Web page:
Unlike some tumor types, the majority of the common solid tumors appear not to be driven by single dominant targetable pathways, and even those that are display variable behavior that can't be completely explained by these mutations. Diseases such as lung cancer are much more complex and heterogeneous, with many distinct and overlapping subsets of tumors within the class, and each subset will demand an in depth analysis to define the optimal therapeutic approach. These groups are starting to be defined by multiple technologies, exemplified by those tumors with mutant EGFR or activated ALK, who achieve substantial clinical benefit from minimally toxic targeted therapy. Even for these subsets, multiple resistance mechanisms have emerged requiring different salvage strategies. DNA sequence analysis will likely yield other small subgroups with direct therapeutic implications, and expression arrays are beginning to identify others, but analysis of the proteome has many theoretical advantages, for a complete knowledge of the proteome would encompass all known mechanisms of functional dysregulation associated with the development of cancer, including DNA mutations, rearrangements, transcriptional alterations and promoter methylation, but also post-translational modifications. This depth of information is still far from reality, however, and the true information content of today's technologies leaves a lot to be desired.
Proteomic-based biomarker development has additional hurdles not found in the development of genomic ones. Analyte lability, chemical reactivity, low abundance of interesting proteins, and lack of a simple method for amplifying specific signals are among these, leading to many sources of systematic bias. However, clinically useful biomarkers will have to be robust enough to withstand routine clinical handling procedures, so we initiated studies using the simple, inexpensive, and rapid technology of matrix-assisted laser desorption/ionization time-of-flight mass spectrometry (MALDI MS) we studied unfractionated, pretreatment sera to identify NSCLC patients with improved survival after treatment with the EGFR TKIs gefitinib and erlotinib. Mass spectra, independently acquired at two institutions, gave highly concordant results, and were used to generate an algorithm predictive of time to progression and survival. This prediction algorithm was then validated in a blinded manner in two independent cohorts of NSCLC patients treated with EGFR TKIs. This classification algorithm did not predict outcome in three independent cohorts of patients who did not receive treatment with EGFR TKIs. Thus, if upheld in prospective clinical trials, this analysis of pre-treatment peripheral blood might be useful in selecting therapy for advanced non-small cell lung cancer patients. We are currently in the process of testing this signature in sample sets from past randomized clinical trials, and a prospective trial is underway.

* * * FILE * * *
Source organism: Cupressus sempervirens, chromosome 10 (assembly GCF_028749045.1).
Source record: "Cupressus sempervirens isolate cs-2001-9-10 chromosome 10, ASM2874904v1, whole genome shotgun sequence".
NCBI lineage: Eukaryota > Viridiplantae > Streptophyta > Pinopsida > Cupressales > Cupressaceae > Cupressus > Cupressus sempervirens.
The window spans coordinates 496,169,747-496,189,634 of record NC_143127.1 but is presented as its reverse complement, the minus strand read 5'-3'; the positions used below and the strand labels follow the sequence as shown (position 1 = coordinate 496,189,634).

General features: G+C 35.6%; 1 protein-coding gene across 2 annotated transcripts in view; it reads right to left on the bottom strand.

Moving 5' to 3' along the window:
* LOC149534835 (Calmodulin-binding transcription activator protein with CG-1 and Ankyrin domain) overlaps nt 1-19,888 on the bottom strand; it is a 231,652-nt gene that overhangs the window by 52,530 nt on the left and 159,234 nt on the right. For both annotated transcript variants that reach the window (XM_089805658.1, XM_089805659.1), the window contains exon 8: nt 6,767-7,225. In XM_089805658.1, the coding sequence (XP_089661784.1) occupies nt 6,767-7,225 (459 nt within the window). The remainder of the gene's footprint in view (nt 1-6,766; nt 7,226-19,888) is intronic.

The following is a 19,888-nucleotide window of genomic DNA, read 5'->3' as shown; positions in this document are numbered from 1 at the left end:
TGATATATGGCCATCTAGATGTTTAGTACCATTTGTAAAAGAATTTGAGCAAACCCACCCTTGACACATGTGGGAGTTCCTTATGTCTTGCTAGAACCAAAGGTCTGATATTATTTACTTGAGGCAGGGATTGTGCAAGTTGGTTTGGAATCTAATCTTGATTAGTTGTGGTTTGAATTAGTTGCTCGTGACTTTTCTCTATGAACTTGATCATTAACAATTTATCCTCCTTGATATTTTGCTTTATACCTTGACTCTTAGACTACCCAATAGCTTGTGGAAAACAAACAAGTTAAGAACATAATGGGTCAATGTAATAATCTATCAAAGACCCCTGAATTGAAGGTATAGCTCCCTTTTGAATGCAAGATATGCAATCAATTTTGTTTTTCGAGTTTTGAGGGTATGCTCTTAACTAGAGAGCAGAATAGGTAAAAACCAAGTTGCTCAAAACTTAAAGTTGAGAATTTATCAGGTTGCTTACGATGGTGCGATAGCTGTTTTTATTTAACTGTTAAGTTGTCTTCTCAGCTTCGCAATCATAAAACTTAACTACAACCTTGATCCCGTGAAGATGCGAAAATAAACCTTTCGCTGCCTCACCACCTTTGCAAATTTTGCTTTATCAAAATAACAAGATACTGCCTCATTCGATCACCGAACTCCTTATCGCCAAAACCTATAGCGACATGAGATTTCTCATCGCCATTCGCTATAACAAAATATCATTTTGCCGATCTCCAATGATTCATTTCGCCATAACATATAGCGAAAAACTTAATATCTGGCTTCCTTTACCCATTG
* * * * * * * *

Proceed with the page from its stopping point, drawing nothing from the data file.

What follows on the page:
We are currently using much more informative shotgun proteomic analyses to define novel diagnostic biomarkers as well as therapeutic targets.
Fourth AACR International Conference on Molecular Diagnostics in Cancer Therapeutic Development– Sep 27-30, 2010; Denver, CO